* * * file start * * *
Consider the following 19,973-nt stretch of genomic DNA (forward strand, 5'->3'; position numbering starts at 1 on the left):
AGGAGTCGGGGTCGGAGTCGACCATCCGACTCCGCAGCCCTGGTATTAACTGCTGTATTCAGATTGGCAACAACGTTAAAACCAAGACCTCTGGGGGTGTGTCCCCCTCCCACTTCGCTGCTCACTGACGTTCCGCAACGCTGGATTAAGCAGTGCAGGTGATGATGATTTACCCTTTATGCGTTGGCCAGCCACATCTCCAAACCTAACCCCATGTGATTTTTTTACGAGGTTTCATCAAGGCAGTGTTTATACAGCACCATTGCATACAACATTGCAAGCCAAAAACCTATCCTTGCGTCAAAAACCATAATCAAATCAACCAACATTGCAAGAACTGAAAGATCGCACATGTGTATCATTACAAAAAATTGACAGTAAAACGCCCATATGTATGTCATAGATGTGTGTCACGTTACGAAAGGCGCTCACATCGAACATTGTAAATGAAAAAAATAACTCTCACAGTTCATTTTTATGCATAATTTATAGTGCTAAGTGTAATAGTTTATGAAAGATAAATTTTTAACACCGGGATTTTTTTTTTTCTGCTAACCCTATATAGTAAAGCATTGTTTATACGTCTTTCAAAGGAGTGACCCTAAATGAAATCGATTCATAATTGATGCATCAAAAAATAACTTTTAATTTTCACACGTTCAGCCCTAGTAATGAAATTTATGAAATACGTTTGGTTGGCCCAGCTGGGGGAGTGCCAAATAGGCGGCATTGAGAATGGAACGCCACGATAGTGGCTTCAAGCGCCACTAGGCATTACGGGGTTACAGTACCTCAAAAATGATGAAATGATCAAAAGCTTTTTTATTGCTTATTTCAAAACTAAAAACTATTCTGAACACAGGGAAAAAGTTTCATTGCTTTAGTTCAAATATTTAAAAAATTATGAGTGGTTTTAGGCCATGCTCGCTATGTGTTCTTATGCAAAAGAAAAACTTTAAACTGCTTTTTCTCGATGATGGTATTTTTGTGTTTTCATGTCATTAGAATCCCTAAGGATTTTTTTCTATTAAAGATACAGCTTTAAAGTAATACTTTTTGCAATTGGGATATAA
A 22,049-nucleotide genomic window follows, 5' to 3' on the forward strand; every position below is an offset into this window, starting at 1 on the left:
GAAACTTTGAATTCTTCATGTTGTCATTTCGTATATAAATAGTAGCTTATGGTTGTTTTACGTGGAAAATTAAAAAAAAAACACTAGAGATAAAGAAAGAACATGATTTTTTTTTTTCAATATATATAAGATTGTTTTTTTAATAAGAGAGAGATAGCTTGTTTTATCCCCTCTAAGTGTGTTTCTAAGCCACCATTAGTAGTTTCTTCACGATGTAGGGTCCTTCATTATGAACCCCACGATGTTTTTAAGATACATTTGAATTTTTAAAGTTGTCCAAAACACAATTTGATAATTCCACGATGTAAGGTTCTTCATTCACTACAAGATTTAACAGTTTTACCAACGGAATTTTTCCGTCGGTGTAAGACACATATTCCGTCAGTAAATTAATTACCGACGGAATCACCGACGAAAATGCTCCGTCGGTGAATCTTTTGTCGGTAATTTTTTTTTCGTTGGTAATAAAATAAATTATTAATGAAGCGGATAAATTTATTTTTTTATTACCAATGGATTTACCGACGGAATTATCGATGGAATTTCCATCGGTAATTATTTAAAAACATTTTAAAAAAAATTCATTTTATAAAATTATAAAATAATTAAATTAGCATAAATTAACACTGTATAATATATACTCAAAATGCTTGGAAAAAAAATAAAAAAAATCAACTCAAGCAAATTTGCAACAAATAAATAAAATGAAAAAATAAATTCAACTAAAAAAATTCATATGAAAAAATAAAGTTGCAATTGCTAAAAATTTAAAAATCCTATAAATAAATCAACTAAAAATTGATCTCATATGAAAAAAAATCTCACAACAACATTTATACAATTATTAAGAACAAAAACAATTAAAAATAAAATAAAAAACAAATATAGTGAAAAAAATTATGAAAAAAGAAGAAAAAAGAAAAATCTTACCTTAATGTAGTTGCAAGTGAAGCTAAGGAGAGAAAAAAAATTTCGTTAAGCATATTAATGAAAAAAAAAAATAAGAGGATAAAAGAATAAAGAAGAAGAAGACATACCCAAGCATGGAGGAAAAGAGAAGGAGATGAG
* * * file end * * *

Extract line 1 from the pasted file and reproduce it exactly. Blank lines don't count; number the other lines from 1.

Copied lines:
Consider the following 19,973-nt stretch of genomic DNA (forward strand, 5'->3'; position numbering starts at 1 on the left):